Guadalupe Falls in Love with a Japanese

by Daniel de Culla

          A Congress of Writers and Poets coming from all over the Globe was being held at the Atocha Hotel Madrid, promoted by the World Poetry Movement, of which I was the official Delegate for Madrid and the two Castiles.

          To say that this World Poetry Movement seeks to contribute, through globalization and carrying out poetic actions, in the construction of a true humanism, promoting intercultural dialogue through the fraternal and universal language of Poetry, for the benefit of a humanity in peace, reconciled with nature and cultural diversity.

          Among the places of interest near the hotel today, the Reina Sofía Museum stands out, which did not exist before, the Puerta del Sol, the San Miguel market and the Atocha Train Station, of course.

          If its breakfast room was good, its terrace was even better, on the top floor, from where you could enjoy a panoramic view over the rooftops of the center of Madrid, even seeing the roof of the Prado Museum.

          A Japanese writer, with whom I had met, through having seen some of our literary works published in magazines or anthologies such as Poetry Japan (Japanese Poetry), Kafla Intercontinental (India), Korean Poetry (Korean Poetry) had written me four letters with the desire to greet me, establish a friendship, and learn about the lifestyle of a Spanish family.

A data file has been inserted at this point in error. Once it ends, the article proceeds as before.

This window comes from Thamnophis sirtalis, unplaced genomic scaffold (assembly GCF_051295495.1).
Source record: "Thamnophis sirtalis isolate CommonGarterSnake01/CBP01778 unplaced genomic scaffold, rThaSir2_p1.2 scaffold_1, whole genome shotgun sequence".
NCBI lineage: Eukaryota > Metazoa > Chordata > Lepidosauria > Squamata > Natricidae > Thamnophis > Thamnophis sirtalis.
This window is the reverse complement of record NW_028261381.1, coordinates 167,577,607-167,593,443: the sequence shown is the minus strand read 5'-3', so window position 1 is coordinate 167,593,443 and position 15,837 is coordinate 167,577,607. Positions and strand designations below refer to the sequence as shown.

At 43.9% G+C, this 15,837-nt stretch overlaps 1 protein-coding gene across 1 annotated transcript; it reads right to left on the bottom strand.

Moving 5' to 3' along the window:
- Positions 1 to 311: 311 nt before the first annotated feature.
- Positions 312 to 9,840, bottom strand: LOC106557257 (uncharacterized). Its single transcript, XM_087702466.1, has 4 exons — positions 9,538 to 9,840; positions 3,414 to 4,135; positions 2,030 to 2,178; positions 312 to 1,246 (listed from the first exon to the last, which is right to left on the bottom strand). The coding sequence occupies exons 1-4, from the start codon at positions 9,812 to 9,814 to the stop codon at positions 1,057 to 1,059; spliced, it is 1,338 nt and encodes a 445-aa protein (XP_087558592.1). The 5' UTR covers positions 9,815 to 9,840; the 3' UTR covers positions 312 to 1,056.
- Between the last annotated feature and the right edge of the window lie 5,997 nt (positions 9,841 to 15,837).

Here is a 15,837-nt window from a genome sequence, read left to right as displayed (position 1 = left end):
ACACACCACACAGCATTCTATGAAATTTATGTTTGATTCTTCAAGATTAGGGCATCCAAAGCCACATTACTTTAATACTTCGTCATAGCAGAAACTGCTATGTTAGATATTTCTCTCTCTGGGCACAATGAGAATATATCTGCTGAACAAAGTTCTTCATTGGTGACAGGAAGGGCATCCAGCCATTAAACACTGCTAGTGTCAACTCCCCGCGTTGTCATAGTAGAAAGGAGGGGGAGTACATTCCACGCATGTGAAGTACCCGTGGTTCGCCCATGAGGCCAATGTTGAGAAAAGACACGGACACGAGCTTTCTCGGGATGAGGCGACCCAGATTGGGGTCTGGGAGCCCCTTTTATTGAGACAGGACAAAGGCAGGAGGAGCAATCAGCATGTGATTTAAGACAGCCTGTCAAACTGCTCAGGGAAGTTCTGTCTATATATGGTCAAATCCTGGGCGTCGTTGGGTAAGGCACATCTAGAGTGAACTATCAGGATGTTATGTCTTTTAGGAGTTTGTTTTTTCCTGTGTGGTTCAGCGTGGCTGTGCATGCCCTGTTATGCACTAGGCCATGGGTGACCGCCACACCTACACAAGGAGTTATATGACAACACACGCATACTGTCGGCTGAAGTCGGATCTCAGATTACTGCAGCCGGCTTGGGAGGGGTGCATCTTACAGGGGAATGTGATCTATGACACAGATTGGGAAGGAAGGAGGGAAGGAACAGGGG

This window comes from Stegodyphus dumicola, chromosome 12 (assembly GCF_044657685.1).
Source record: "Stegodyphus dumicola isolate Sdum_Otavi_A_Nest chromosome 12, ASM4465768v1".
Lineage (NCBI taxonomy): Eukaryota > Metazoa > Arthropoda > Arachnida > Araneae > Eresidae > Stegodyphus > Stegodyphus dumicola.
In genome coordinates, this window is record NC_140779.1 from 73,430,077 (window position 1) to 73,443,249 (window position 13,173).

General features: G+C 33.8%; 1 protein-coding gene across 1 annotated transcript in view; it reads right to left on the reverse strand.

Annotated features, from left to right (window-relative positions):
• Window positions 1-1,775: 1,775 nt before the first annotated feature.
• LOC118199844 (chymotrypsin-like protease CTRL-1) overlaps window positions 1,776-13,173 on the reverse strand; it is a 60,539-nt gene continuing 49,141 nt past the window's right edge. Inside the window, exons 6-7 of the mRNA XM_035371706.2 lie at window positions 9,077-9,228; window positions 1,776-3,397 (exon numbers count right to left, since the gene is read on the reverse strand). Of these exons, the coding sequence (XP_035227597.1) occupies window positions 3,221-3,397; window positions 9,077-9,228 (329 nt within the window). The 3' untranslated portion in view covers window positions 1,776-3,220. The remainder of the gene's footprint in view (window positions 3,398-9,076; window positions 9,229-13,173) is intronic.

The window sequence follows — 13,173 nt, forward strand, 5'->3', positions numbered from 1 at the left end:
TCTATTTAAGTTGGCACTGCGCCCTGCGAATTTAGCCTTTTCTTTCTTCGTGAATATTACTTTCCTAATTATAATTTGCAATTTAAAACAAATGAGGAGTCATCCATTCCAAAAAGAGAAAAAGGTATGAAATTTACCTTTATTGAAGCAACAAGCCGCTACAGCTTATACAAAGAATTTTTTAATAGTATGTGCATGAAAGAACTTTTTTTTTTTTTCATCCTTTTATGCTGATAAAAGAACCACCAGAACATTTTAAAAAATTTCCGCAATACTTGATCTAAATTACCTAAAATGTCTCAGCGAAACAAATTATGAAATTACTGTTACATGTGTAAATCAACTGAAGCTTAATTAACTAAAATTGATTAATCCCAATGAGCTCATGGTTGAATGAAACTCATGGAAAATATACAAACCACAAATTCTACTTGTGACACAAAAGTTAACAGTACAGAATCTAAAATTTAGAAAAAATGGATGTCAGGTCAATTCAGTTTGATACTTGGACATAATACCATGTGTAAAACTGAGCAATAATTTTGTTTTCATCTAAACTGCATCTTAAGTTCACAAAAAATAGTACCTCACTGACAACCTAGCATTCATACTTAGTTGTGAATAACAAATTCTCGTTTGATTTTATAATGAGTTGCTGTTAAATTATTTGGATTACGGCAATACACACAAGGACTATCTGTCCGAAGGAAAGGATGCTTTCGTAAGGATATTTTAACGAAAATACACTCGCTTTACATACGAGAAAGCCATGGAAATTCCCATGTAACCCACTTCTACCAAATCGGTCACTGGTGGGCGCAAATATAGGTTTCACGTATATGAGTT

I agreed. I went to look for him at the doors of the Hotel, and brought him home, leaving, halfway started, a literary talk that, at that time, was given in English and Spanish.

          At the time of the journey, already past twelve, what a mischievous Japanese man! He told me that he would like to marry a Spanish woman or get into her bed with her.

          Ironically, I asked him:

-Do you carry paper and pen? You already know that the ink remains at home.

          He ate with appetite; rather, he devoured the three courses: first, second and dessert with red wine from Aragon “Cariñena”, and soda “La Pitusa”.

          For coffee, with a glass and a cigar, he took out of a briefcase he was carrying a bottle of rice liquor: Sake, which is an institution in Japan. National drink of the Country that, in some religions, is even a spiritual drink, such as the Tizona Liqueur made by the monks of the Monastery of San Pedro de Cardeña, in Burgos, for the people of Burgos.

After dinner, he hit on Guadalupe. In English he told her:

-How good the food has been. Your kisses will be better if you let me stew that lamb inside you.

          Guadalupe smiled. She didn’t understand much, but she did notice the way he looked at her. She made a questioning gesture at me, and I said, in her ear:

-He wants to fuck you, wow!

-And what is his name, brother? Guadalupe asked me.

          I answered her:

– Nakawaba Nakawaba.

-Well, tell him that I don’t sleep with anyone called “Nada Cago” (Nothing Shit), Guadalupe told me.

Tell him it in English, brother.

-Nakawaba: This is what my sister tells you; that she doesn’t sleep with someone called “Nothing Shit”. Ella no quiere domir con alguien quea se llame  “Nada Cago.”

          He said goodbye with good manners, marching to the Hotel taking a taxi that we ordered by phone. I didn’t see him again until I went to say goodbye to him at the Atocha Station, as he was leaving for Barcelona.

          When saying goodbye, when the train started, he didn’t wave goodbye to me. He took out his dick by crushing it against the window glass!

          I stuck out my tongue and turned my back on him.

Guadalupe Falls in Love with a Japanese

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